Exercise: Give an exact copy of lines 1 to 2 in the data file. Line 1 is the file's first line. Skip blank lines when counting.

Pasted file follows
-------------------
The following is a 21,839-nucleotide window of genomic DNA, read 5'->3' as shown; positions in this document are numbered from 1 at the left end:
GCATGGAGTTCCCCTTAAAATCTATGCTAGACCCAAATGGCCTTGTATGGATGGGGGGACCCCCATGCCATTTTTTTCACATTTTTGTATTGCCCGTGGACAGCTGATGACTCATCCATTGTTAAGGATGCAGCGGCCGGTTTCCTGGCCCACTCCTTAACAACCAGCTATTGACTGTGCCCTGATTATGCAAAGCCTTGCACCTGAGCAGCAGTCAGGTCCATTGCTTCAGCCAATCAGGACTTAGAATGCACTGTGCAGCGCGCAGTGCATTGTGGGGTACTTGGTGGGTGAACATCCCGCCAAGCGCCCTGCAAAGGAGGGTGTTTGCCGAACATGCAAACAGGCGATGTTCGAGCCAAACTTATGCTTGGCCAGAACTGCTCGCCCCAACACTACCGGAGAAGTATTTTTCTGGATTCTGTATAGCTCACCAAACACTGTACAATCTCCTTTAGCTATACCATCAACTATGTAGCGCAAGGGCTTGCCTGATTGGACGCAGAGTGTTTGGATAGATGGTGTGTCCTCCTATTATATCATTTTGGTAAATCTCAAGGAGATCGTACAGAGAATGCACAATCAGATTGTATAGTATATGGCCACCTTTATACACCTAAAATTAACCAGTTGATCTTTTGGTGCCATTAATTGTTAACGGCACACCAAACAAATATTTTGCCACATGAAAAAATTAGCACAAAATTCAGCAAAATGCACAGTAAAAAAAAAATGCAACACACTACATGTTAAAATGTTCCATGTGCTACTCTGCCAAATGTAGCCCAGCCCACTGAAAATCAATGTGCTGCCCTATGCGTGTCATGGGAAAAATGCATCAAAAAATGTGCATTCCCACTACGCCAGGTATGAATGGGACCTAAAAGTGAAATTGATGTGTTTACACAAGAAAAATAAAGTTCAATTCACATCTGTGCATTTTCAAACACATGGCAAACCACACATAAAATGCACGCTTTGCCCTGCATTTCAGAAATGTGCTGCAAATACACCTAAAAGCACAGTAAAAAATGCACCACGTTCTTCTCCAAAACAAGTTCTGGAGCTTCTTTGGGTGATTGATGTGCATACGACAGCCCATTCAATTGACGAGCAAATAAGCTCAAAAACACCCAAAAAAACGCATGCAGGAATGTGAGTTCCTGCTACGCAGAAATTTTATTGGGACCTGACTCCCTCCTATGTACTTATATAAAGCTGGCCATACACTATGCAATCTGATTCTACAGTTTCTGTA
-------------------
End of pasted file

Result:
The following is a 21,839-nucleotide window of genomic DNA, read 5'->3' as shown; positions in this document are numbered from 1 at the left end:
GCATGGAGTTCCCCTTAAAATCTATGCTAGACCCAAATGGCCTTGTATGGATGGGGGGACCCCCATGCCATTTTTTTCACATTTTTGTATTGCCCGTGGACAGCTGATGACTCATCCATTGTTAAGGATGCAGCGGCCGGTTTCCTGGCCCACTCCTTAACAACCAGCTATTGACTGTGCCCTGATTATGCAAAGCCTTGCACCTGAGCAGCAGTCAGGTCCATTGCTTCAGCCAATCAGGACTTAGAATGCACTGTGCAGCGCGCAGTGCATTGTGGGGTACTTGGTGGGTGAACATCCCGCCAAGCGCCCTGCAAAGGAGGGTGTTTGCCGAACATGCAAACAGGCGATGTTCGAGCCAAACTTATGCTTGGCCAGAACTGCTCGCCCCAACACTACCGGAGAAGTATTTTTCTGGATTCTGTATAGCTCACCAAACACTGTACAATCTCCTTTAGCTATACCATCAACTATGTAGCGCAAGGGCTTGCCTGATTGGACGCAGAGTGTTTGGATAGATGGTGTGTCCTCCTATTATATCATTTTGGTAAATCTCAAGGAGATCGTACAGAGAATGCACAATCAGATTGTATAGTATATGGCCACCTTTATACACCTAAAATTAACCAGTTGATCTTTTGGTGCCATTAATTGTTAACGGCACACCAAACAAATATTTTGCCACATGAAAAAATTAGCACAAAATTCAGCAAAATGCACAGTAAAAAAAAAATGCAACACACTACATGTTAAAATGTTCCATGTGCTACTCTGCCAAATGTAGCCCAGCCCACTGAAAATCAATGTGCTGCCCTATGCGTGTCATGGGAAAAATGCATCAAAAAATGTGCATTCCCACTACGCCAGGTATGAATGGGACCTAAAAGTGAAATTGATGTGTTTACACAAGAAAAATAAAGTTCAATTCACATCTGTGCATTTTCAAACACATGGCAAACCACACATAAAATGCACGCTTTGCCCTGCATTTCAGAAATGTGCTGCAAATACACCTAAAAGCACAGTAAAAAATGCACCACGTTCTTCTCCAAAACAAGTTCTGGAGCTTCTTTGGGTGATTGATGTGCATACGACAGCCCATTCAATTGACGAGCAAATAAGCTCAAAAACACCCAAAAAAACGCATGCAGGAATGTGAGTTCCTGCTACGCAGAAATTTTATTGGGACCTGACTCCCTCCTATGTACTTATATAAAGCTGGCCATACACTATGCAATCTGATTCTACAGTTTCTGTA